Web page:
But if she’s not there yet, and everyone else is — what would she do if Democratic leaders move forward anyway?
How do you fix a problem like Sinema?
The biggest open-secret bombshell to blow into public view on Wednesday was the fact that Sinema is standing right in the middle of Democrats’ long-held plans to pay for this bill.
Fully paying for this wasn’t a requirement early on, but moderates have pushed for it, the White House has obliged and tax writers have been working for months to find a way to deliver that.
Sinema’s position on taxes isn’t new. The Arizona senator has quietly been digging in on her reluctance to increase the corporate tax rate and the individual rate for months. What has changed is the long-held belief that eventually Sinema would move off of that position and be amenable to some modest increases as talks intensified. She hasn’t, and it has sparked deep concern within the Democratic ranks in recent days that it is quite possible Democrats will need to find entirely new avenues to pay for their bill.
Biden nodded to this during his meeting with moderates Tuesday, according to one person familiar with the conversations, making it clear that this wasn’t just a potential problem, it was a real and present one.
It’s possible that Sinema’s position in the closing days of these negotiations could shift, although it’s not likely she will ever support an increase of the corporate rate up to 25% as Manchin has signaled he’d agree to. But waiting for Sinema to change her mind is a gamble when every Democratic vote in the US Senate is needed.
As one Democratic aide put it on Wednesday, the scale and calamity of Sinema’s position isn’t fully appreciated yet within Democratic ranks. The options for paying for this legislation without raising the corporate tax rate — which has become a key tenet of Democratic messaging over the last several years — or a collection of taxes on wealthy individuals is limited.
Right now, Democrats are leaning into proposals to increase taxes on companies that issue stock buybacks as wells as looking at ways to boost Internal Revenue Service enforcement, strengthen the international tax system, create a corporate minimum tax for businesses that operate overseas and increase taxes on billionaires by targeting their assets.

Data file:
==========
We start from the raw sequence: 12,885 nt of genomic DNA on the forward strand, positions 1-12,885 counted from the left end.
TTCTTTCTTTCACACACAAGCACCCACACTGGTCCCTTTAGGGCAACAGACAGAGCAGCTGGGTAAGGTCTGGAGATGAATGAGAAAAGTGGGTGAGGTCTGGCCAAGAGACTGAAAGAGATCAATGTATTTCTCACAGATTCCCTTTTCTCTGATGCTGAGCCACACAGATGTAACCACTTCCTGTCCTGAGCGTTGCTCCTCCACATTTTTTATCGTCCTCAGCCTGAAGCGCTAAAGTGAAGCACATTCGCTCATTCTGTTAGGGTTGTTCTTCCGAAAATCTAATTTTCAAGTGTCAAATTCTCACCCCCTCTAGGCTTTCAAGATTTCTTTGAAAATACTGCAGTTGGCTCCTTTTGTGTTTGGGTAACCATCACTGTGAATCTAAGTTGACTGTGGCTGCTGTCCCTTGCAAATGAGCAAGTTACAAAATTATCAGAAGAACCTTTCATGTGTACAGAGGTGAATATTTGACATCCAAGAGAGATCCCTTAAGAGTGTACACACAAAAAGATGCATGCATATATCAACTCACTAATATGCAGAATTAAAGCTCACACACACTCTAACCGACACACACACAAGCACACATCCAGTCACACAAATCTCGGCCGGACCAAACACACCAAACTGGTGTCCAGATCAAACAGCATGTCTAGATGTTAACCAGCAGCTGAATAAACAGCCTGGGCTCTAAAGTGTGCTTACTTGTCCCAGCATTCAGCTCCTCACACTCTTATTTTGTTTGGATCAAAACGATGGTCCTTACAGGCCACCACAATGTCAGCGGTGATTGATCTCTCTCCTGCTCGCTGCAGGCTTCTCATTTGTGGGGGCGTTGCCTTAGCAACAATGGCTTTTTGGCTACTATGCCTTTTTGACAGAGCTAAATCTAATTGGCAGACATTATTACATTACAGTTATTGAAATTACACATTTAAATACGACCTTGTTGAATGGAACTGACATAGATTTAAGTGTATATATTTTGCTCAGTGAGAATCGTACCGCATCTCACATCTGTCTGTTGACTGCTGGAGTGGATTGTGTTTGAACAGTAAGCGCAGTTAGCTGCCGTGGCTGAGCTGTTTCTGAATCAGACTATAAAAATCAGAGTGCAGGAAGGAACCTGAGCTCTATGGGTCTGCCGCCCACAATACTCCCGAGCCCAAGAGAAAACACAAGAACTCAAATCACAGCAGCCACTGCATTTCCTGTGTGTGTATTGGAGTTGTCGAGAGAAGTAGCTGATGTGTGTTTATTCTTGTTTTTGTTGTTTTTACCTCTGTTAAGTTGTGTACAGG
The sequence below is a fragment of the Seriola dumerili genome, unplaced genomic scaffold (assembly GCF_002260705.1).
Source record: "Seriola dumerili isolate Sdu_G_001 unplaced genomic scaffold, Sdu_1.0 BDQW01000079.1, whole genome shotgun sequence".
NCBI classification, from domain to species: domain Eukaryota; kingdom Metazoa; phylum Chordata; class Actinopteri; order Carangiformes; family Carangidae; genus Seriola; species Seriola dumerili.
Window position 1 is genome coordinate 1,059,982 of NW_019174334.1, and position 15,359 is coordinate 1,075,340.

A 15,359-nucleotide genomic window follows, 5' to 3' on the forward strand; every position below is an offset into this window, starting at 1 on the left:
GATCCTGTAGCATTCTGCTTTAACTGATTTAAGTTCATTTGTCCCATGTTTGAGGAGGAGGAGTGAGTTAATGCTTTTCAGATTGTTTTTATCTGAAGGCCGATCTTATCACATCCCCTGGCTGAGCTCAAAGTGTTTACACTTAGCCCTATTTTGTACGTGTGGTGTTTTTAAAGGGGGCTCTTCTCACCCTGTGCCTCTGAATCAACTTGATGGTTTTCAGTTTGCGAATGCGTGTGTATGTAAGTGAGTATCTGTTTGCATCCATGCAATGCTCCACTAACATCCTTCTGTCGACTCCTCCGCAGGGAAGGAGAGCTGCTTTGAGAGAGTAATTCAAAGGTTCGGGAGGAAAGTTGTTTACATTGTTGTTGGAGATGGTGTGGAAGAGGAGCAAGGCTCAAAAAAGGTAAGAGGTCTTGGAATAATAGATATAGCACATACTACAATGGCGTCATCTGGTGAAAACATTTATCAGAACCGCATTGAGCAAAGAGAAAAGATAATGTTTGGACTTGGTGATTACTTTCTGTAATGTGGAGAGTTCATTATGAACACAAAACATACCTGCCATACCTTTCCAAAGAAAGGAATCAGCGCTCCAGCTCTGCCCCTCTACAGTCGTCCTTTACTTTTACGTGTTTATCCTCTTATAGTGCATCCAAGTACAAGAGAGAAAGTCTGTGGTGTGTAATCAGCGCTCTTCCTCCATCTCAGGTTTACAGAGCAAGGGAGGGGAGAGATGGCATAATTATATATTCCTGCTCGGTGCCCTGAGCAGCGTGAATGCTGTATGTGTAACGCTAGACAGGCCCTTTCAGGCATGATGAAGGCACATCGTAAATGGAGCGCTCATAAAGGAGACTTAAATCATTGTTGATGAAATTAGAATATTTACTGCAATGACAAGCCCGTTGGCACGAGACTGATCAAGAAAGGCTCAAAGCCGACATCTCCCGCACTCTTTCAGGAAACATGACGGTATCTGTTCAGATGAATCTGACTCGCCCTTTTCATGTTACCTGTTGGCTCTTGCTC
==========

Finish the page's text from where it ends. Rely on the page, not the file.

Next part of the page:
But, aides point out that it is still not clear that collection of pay-fors can fully cover the cost of the Democratic bill right now even at its shrunken size.
In the race to finish the bill
At this point, Democratic members on the Capitol Hill are feeling that they are much closer to clinching Manchin’s vote. White House officials involved are very much of the same view. That creates the potential for a new avenue to get Sinema on track — very clear pressure and isolation that could lead the Arizona Democrat to make some concessions and soon to get the bill finished.
The other big challenge
For weeks, many Democrats on Capitol Hill had made clear their preference in cutting back the Build Back Better plan was to shrink the number of programs included — not the funding, not how long they ran for, but simply to reduce the number of new programs created in the bill. “Do a few things well” is how it was summed up time and time again.
It seemed the White House was attracted to that strategy too, according to multiple aides working closely with them. But the practicality of that idea has gone out the window as the scramble to get 50 Senate votes and almost all of the House Democratic caucus has intensified. Everyone likes the idea of doing a few things well until individual Democrats realize their thing may not make the cut.
Now there is a new emerging fear from many Democrats who survived the roll out of Obamacare, or who watched the early issues with the Paycheck Protection Program, that debuting new government programs is risky and difficult especially in an election year. When you go through the list of what Democrats are proposing here, it is going to require massive amounts of implementation on top of what already was a scaled-up government effort to get relief money out the door from the Covid stimulus bills.
Think about, from an implementation perspective, what Democrats are seriously considering doing right now:
- Universal Pre-K
- An expansion of coverage for Medicare to include at least vision and hearing. Dental — which would take significant time to ramp up — is being considered through a voucher program. This, on top of a program that — as Manchin has said repeatedly — has serious solvency issues.
- Four paid weeks of leave for Americans making less than $100,000
- The continuation of the expanded child tax credit, which had implementation issues earlier this year, now with potentially new guardrails around who will qualify.
- Home and child care systems scaled to a national level